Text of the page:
Figure 3 Co-localization of MPO and CD68 signal. Adjacent AVM tissue sections were stained with MPO, or CD68 marker. Brown color, shown by arrows, indicates positive MPO, or CD68 immunoreactivity. Cell nuclei appear blue with hematoxylin counter staining. Figure (more ...)
To quantitatively assess leukocyte infilatration in brain AVM tissue, we performed cell counting on slides immunostained with MPO, CD68, or CD31. Table 2 shows results of MPO and CD68 signal representing neutrophils and macrophage indices, respectively, in the vascular wall, lumen, and adjacent parenchyma tissue. As shown in , brain AVM tissues had more MPO and CD68 than the cortical tissues from epilepsy patients (MPO: 434 ± 333 vs 5 ± 4, P=0.0001; CD68: 454 ± 404 vs 4 ± 2, P=0.0001; cells/mm2/EC mass pixels). In addition, the amount of neutrophils and macrophages in brain AVMs was not closely correlated (R2 = 0.18, y = 0.515× + 230, n = 20, P = 0.06). We found no association between the amount of neutrophil or macrophage and avm location, size, or drainage (data not shown).
Figure 4 Comparison of the amount of neutrophil and macrophage between brain AVM patients and epilepsy patients. Cell counting was performed on the slides immunostained with MPO, or CD68. Cell counts were from vascular wall and parenchyma, and normalized by tissue (more ...)
In contrast to the abundant MPO and CD68 signals present in brain AVM tissues, the signals for T cells (CD3) and B cells (CD20) were rare in brain AVM tissues (data not shown).
Correlation of neutrophils with MPO and MMP-9 levels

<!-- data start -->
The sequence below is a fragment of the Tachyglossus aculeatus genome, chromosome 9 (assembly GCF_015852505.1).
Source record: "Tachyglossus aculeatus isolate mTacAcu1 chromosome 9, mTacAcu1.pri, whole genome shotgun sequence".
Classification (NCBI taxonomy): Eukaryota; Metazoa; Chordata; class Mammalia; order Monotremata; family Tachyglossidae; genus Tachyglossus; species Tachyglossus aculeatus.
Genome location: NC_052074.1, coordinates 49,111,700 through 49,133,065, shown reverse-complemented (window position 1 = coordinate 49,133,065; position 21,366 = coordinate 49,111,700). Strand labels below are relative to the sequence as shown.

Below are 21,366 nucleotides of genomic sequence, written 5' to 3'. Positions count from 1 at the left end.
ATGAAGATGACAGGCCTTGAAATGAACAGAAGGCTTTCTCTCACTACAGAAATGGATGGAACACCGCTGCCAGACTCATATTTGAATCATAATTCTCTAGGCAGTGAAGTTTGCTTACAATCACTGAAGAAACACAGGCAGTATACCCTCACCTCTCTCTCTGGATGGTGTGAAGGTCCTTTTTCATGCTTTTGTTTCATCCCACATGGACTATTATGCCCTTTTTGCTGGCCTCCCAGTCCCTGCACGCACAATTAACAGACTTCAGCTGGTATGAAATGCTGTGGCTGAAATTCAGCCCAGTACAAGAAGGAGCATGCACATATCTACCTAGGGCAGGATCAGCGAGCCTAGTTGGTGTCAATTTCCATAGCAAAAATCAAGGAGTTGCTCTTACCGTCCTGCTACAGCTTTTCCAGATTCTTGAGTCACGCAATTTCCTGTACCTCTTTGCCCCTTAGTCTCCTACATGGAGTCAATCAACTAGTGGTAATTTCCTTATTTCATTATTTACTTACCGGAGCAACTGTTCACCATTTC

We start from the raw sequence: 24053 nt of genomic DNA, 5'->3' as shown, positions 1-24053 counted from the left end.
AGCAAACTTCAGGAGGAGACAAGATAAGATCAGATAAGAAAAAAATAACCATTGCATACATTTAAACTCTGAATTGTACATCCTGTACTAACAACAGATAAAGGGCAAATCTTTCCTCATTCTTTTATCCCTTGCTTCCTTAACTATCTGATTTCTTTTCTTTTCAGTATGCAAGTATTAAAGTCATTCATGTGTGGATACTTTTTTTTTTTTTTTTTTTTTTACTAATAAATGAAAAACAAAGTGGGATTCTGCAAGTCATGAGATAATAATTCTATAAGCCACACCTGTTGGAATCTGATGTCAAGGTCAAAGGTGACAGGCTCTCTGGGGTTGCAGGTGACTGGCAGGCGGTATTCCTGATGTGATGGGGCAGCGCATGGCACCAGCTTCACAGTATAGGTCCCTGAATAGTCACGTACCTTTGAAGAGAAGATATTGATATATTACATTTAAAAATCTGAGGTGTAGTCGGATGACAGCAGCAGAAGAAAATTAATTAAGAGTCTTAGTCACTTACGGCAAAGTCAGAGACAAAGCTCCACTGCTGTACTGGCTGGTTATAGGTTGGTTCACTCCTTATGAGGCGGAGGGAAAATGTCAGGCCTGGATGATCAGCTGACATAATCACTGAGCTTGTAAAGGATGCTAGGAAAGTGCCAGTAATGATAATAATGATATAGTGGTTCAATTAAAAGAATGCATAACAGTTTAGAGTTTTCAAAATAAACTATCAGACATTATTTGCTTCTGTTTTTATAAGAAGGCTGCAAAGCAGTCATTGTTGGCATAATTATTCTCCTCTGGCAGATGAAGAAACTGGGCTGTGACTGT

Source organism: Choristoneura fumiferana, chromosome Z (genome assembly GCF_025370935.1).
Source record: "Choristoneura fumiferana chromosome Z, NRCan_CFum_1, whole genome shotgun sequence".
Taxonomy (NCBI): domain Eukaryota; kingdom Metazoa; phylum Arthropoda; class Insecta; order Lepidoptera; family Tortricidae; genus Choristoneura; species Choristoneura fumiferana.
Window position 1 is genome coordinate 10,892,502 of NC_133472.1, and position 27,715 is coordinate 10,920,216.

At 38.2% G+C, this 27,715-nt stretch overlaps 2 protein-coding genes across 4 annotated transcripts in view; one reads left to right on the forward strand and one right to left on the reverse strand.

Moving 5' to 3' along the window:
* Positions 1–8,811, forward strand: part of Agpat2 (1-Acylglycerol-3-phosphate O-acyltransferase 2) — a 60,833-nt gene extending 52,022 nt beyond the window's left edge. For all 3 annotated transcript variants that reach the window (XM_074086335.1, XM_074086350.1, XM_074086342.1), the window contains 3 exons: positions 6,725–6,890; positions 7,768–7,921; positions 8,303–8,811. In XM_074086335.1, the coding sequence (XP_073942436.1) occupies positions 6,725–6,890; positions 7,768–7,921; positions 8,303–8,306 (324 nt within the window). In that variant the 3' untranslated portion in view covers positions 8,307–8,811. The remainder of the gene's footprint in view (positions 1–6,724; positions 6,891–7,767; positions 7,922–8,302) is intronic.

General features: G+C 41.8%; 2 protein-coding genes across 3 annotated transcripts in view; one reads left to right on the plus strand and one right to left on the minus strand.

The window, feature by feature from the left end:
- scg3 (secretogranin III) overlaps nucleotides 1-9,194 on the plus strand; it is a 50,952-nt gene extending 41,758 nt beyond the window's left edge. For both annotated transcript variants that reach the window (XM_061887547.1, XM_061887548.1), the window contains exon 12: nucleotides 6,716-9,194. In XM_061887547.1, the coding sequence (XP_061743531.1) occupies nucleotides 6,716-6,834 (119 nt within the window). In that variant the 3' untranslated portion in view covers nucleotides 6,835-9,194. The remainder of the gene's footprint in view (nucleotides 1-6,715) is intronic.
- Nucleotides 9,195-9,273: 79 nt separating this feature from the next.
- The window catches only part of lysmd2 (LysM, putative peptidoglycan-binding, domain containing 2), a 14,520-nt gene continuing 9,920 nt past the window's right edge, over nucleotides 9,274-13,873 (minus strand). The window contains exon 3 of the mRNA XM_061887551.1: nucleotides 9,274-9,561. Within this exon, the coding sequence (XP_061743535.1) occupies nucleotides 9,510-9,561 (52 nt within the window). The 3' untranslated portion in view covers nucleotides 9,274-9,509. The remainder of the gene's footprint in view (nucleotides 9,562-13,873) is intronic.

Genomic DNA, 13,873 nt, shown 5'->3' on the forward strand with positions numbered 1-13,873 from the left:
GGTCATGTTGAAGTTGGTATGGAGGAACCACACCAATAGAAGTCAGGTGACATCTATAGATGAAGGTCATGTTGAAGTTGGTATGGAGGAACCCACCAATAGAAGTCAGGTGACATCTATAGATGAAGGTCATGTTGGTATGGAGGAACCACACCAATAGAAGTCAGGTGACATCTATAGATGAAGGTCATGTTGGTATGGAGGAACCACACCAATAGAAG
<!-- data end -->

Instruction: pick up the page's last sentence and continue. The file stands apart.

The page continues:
To determine whether neutrophils contribute to MMP-9 production in brain AVM tissue, we performed double immunofluorescent staining of MPO and MMP-9 on AVM tissue sections. As represented in , majority of MMP-9 signal (a, green) and MPO signal (b, red) in brain AVM tissue co-localized (c, yellow), indicating that a major source of MMP-9 in AVM tissues was from neutrophils.
Double staining of MMP-9 (a, green color) and MPO (b, red color) in brain AVM tissue. Yellow color in c indicates co-localization of MMP-9 with MPO. size bar: 50μm
To validate the use of MPO as a marker for quantitative assessment of neutrophils, we measured MPO and MMP levels in neutrophils isolated from patients with brain AVMs. There was a linear relationship among neutrophil counts and MPO and MMP-9 levels (). Neutrophil count was linearly correlated with MPO and MMP-9 (R2=0.99, R2=0.98). MPO level, in turn, correlated with MMP-9 levels (, R2=0.99). The results indicate that MPO level could be used as an index for assessing the amount of neutrophils, and imply that more neutrophils present in brain avm tissues could be associated with higher MPO and MMP-9 levels.